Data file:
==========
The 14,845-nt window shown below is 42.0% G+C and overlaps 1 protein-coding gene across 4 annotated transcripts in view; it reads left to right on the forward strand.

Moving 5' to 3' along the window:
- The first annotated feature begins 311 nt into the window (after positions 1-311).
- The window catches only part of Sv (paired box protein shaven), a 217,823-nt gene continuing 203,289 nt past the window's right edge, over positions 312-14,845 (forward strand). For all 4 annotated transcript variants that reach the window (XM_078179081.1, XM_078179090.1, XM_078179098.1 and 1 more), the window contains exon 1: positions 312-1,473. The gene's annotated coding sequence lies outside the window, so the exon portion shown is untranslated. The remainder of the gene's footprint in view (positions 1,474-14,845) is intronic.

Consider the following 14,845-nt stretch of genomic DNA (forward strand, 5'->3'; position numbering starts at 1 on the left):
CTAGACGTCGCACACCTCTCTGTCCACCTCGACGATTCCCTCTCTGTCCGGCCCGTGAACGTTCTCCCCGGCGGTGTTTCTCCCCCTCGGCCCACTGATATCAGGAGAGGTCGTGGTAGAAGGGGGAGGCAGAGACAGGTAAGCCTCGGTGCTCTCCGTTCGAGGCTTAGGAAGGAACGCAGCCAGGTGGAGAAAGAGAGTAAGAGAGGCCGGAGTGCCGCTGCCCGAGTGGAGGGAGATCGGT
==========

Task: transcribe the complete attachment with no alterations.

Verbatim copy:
The 14,845-nt window shown below is 42.0% G+C and overlaps 1 protein-coding gene across 4 annotated transcripts in view; it reads left to right on the forward strand.

Moving 5' to 3' along the window:
- The first annotated feature begins 311 nt into the window (after positions 1-311).
- The window catches only part of Sv (paired box protein shaven), a 217,823-nt gene continuing 203,289 nt past the window's right edge, over positions 312-14,845 (forward strand). For all 4 annotated transcript variants that reach the window (XM_078179081.1, XM_078179090.1, XM_078179098.1 and 1 more), the window contains exon 1: positions 312-1,473. The gene's annotated coding sequence lies outside the window, so the exon portion shown is untranslated. The remainder of the gene's footprint in view (positions 1,474-14,845) is intronic.

Consider the following 14,845-nt stretch of genomic DNA (forward strand, 5'->3'; position numbering starts at 1 on the left):
CTAGACGTCGCACACCTCTCTGTCCACCTCGACGATTCCCTCTCTGTCCGGCCCGTGAACGTTCTCCCCGGCGGTGTTTCTCCCCCTCGGCCCACTGATATCAGGAGAGGTCGTGGTAGAAGGGGGAGGCAGAGACAGGTAAGCCTCGGTGCTCTCCGTTCGAGGCTTAGGAAGGAACGCAGCCAGGTGGAGAAAGAGAGTAAGAGAGGCCGGAGTGCCGCTGCCCGAGTGGAGGGAGATCGGT